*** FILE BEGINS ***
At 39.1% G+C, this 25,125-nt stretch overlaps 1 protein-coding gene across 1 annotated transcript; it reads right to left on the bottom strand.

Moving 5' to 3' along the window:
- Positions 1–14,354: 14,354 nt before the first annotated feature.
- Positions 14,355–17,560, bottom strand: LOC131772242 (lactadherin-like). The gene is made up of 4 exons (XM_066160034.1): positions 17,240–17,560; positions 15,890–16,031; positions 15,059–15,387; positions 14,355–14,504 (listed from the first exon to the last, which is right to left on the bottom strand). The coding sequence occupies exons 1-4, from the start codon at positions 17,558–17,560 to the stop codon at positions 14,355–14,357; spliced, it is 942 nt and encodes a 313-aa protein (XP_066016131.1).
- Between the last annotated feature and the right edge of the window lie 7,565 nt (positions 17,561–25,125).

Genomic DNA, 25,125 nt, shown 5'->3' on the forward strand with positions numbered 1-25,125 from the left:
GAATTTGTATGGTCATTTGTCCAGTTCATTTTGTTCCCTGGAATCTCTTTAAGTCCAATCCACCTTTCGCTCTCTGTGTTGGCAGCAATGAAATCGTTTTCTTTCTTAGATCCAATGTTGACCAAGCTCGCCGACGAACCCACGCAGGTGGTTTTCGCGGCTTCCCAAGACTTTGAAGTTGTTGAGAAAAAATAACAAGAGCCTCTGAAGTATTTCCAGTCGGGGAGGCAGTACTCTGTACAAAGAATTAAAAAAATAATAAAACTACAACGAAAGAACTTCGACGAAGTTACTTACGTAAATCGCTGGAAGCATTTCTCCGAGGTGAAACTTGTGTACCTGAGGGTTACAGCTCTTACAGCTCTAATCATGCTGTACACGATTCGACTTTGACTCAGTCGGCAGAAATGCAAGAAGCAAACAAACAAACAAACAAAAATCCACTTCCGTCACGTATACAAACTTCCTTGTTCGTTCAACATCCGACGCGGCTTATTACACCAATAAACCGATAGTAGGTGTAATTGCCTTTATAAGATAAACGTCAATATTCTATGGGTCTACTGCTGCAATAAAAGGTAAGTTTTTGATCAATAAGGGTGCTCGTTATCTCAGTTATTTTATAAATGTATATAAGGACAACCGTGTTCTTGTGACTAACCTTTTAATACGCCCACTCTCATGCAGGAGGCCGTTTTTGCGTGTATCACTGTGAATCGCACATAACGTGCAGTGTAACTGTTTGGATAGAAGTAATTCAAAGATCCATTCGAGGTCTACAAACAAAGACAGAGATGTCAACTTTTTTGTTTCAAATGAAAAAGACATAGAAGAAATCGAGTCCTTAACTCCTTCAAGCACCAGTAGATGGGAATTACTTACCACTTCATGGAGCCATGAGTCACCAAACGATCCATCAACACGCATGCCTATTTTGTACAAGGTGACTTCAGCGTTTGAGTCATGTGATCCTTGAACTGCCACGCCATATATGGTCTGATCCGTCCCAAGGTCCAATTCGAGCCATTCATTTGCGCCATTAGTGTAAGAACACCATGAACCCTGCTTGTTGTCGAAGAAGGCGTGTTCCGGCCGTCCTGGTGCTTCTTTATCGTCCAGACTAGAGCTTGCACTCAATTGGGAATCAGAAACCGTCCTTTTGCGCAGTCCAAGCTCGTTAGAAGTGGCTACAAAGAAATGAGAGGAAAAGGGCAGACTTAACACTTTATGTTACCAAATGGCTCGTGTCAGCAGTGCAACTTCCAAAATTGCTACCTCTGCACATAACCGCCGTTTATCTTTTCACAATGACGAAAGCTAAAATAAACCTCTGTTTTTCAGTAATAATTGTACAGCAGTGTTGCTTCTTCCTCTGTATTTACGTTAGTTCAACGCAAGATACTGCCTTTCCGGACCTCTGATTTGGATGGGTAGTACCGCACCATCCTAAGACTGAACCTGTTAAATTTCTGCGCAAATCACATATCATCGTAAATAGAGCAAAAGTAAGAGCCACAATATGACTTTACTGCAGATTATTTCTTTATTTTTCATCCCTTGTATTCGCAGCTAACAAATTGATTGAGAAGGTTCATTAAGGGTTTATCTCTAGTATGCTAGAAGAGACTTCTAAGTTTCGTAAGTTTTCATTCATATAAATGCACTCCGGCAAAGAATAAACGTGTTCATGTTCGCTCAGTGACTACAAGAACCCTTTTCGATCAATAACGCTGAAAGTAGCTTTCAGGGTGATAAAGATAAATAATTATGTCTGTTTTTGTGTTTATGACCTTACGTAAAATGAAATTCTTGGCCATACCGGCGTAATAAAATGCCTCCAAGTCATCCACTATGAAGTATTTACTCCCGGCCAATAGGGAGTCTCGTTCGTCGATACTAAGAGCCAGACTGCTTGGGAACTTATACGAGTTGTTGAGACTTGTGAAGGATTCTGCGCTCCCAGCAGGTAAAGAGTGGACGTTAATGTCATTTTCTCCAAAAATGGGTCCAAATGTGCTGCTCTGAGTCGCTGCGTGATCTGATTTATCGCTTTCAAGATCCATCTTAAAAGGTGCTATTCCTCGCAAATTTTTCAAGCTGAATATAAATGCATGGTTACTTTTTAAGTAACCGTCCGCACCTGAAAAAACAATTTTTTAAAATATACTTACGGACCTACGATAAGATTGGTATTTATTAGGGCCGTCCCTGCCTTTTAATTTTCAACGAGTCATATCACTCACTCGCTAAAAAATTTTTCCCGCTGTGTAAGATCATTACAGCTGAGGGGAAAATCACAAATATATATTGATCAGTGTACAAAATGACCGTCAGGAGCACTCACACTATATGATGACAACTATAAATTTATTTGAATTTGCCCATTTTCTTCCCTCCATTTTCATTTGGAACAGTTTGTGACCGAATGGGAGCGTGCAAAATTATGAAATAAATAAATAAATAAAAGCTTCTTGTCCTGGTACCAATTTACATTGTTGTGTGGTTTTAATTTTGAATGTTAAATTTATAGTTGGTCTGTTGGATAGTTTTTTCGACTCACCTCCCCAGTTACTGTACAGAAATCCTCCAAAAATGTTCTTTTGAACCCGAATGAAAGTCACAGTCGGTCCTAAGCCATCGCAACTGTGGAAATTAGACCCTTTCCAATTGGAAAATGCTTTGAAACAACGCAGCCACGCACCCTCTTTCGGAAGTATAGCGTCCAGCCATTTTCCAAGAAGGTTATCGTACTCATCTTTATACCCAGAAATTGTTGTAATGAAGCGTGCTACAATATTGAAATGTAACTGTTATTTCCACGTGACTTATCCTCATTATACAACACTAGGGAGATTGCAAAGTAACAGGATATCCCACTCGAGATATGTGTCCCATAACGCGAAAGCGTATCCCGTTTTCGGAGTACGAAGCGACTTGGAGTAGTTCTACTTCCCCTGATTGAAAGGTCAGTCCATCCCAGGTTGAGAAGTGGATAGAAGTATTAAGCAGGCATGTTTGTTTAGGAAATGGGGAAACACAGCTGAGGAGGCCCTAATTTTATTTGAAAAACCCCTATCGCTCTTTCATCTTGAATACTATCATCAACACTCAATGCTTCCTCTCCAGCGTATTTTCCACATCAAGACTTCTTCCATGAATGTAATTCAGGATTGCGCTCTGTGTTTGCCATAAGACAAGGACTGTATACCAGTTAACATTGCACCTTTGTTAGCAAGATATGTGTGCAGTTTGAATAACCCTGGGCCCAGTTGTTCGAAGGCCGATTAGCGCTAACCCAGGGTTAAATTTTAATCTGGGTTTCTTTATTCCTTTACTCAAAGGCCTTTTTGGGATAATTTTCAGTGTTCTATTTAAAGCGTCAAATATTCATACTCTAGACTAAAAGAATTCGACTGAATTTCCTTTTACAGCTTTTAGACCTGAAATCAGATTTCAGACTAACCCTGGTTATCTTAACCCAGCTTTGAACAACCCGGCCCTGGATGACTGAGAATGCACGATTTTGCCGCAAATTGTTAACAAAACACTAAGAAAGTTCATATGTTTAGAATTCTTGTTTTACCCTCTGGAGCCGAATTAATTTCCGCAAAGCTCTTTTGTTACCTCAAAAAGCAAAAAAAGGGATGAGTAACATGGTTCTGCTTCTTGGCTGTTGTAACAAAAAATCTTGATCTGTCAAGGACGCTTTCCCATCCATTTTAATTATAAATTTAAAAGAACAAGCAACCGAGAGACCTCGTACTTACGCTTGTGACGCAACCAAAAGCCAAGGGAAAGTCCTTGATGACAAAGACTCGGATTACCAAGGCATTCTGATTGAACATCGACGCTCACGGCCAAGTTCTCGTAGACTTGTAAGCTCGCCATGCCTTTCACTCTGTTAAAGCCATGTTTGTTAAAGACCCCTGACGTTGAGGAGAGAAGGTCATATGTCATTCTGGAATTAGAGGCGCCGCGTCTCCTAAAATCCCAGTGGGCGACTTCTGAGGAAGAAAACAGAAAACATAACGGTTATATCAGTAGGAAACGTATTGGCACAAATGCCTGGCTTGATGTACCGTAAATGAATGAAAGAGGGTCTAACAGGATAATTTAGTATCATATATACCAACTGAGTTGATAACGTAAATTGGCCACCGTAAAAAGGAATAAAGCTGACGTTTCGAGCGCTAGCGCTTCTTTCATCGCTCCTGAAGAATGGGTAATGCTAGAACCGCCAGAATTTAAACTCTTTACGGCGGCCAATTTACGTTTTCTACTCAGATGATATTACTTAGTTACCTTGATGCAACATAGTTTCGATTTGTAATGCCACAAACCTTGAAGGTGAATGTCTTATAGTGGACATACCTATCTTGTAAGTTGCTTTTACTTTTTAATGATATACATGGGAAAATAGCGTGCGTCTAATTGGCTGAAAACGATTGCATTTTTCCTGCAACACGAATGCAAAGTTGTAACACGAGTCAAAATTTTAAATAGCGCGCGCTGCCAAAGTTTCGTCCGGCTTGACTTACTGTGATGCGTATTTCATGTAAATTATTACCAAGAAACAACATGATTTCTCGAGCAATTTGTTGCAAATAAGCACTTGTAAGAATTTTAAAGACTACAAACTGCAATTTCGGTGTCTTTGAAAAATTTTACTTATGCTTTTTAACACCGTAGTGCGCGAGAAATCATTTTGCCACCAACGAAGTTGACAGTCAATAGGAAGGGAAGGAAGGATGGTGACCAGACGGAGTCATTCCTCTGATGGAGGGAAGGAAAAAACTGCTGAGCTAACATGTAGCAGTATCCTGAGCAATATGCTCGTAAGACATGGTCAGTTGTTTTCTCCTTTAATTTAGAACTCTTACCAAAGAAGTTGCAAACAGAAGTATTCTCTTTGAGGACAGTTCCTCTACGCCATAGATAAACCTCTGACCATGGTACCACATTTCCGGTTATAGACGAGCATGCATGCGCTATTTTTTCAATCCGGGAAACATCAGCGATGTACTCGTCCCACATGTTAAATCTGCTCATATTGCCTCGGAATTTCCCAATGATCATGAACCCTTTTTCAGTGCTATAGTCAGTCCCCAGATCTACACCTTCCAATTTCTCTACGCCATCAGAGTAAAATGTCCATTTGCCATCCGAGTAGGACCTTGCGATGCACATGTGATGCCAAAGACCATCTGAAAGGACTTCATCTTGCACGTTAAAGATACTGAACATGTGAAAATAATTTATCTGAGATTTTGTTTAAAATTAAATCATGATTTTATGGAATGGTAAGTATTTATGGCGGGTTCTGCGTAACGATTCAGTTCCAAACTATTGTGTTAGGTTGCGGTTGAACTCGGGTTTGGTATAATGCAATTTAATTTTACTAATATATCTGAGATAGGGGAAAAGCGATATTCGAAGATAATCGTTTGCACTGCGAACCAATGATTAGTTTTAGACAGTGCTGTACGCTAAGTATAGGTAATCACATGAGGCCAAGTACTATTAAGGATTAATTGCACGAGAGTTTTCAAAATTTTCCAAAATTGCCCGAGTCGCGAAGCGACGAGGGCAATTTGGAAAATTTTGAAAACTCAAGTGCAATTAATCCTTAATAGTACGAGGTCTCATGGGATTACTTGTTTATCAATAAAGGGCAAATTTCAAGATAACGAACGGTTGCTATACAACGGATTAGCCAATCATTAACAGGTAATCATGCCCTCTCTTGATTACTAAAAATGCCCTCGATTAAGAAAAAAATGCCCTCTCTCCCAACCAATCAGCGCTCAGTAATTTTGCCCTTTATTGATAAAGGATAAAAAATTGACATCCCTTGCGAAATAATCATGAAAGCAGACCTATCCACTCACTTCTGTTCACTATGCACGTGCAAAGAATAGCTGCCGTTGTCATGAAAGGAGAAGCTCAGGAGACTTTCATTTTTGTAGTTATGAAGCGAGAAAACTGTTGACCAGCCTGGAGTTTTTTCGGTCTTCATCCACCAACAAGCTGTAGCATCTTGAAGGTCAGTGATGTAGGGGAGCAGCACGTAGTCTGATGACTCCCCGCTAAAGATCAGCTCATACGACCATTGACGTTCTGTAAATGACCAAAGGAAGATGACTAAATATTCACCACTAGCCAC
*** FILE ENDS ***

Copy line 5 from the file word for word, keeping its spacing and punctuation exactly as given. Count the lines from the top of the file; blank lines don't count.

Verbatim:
- Between the last annotated feature and the right edge of the window lie 7,565 nt (positions 17,561–25,125).